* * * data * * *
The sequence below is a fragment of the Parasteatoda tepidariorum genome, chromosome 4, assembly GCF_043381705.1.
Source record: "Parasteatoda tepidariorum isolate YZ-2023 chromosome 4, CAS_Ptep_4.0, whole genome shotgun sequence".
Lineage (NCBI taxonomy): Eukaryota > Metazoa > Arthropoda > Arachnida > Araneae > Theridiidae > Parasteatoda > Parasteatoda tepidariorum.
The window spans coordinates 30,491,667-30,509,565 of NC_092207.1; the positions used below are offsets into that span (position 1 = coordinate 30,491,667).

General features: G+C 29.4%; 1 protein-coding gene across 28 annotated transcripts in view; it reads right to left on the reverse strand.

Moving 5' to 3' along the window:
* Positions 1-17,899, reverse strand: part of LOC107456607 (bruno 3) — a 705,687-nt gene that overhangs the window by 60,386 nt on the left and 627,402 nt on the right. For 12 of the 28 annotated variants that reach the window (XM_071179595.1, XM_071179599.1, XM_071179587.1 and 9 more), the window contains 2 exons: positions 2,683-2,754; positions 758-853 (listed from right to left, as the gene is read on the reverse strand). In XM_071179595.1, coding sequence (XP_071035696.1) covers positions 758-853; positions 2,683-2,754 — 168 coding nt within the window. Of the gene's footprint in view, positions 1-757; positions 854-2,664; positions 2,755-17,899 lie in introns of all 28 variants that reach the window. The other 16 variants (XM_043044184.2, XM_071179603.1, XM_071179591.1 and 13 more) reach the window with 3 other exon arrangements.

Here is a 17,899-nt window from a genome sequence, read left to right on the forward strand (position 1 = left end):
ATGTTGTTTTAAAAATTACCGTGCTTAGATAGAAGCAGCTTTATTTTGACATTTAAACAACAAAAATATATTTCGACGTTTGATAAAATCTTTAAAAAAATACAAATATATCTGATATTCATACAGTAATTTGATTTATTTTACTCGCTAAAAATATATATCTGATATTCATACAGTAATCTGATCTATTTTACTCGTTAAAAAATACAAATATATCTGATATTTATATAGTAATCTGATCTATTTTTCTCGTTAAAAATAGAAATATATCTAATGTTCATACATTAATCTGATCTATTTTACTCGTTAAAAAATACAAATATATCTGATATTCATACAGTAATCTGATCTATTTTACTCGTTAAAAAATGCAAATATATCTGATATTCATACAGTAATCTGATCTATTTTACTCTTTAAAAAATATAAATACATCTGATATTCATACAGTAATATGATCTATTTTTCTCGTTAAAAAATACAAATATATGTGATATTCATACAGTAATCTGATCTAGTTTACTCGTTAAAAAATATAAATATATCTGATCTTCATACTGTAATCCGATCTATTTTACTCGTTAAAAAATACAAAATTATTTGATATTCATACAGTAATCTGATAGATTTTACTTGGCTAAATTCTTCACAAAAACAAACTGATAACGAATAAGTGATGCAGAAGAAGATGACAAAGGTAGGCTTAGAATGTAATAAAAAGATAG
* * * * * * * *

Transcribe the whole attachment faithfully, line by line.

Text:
The sequence below is a fragment of the Parasteatoda tepidariorum genome, chromosome 4, assembly GCF_043381705.1.
Source record: "Parasteatoda tepidariorum isolate YZ-2023 chromosome 4, CAS_Ptep_4.0, whole genome shotgun sequence".
Lineage (NCBI taxonomy): Eukaryota > Metazoa > Arthropoda > Arachnida > Araneae > Theridiidae > Parasteatoda > Parasteatoda tepidariorum.
The window spans coordinates 30,491,667-30,509,565 of NC_092207.1; the positions used below are offsets into that span (position 1 = coordinate 30,491,667).

General features: G+C 29.4%; 1 protein-coding gene across 28 annotated transcripts in view; it reads right to left on the reverse strand.

Moving 5' to 3' along the window:
* Positions 1-17,899, reverse strand: part of LOC107456607 (bruno 3) — a 705,687-nt gene that overhangs the window by 60,386 nt on the left and 627,402 nt on the right. For 12 of the 28 annotated variants that reach the window (XM_071179595.1, XM_071179599.1, XM_071179587.1 and 9 more), the window contains 2 exons: positions 2,683-2,754; positions 758-853 (listed from right to left, as the gene is read on the reverse strand). In XM_071179595.1, coding sequence (XP_071035696.1) covers positions 758-853; positions 2,683-2,754 — 168 coding nt within the window. Of the gene's footprint in view, positions 1-757; positions 854-2,664; positions 2,755-17,899 lie in introns of all 28 variants that reach the window. The other 16 variants (XM_043044184.2, XM_071179603.1, XM_071179591.1 and 13 more) reach the window with 3 other exon arrangements.

Here is a 17,899-nt window from a genome sequence, read left to right on the forward strand (position 1 = left end):
ATGTTGTTTTAAAAATTACCGTGCTTAGATAGAAGCAGCTTTATTTTGACATTTAAACAACAAAAATATATTTCGACGTTTGATAAAATCTTTAAAAAAATACAAATATATCTGATATTCATACAGTAATTTGATTTATTTTACTCGCTAAAAATATATATCTGATATTCATACAGTAATCTGATCTATTTTACTCGTTAAAAAATACAAATATATCTGATATTTATATAGTAATCTGATCTATTTTTCTCGTTAAAAATAGAAATATATCTAATGTTCATACATTAATCTGATCTATTTTACTCGTTAAAAAATACAAATATATCTGATATTCATACAGTAATCTGATCTATTTTACTCGTTAAAAAATGCAAATATATCTGATATTCATACAGTAATCTGATCTATTTTACTCTTTAAAAAATATAAATACATCTGATATTCATACAGTAATATGATCTATTTTTCTCGTTAAAAAATACAAATATATGTGATATTCATACAGTAATCTGATCTAGTTTACTCGTTAAAAAATATAAATATATCTGATCTTCATACTGTAATCCGATCTATTTTACTCGTTAAAAAATACAAAATTATTTGATATTCATACAGTAATCTGATAGATTTTACTTGGCTAAATTCTTCACAAAAACAAACTGATAACGAATAAGTGATGCAGAAGAAGATGACAAAGGTAGGCTTAGAATGTAATAAAAAGATAG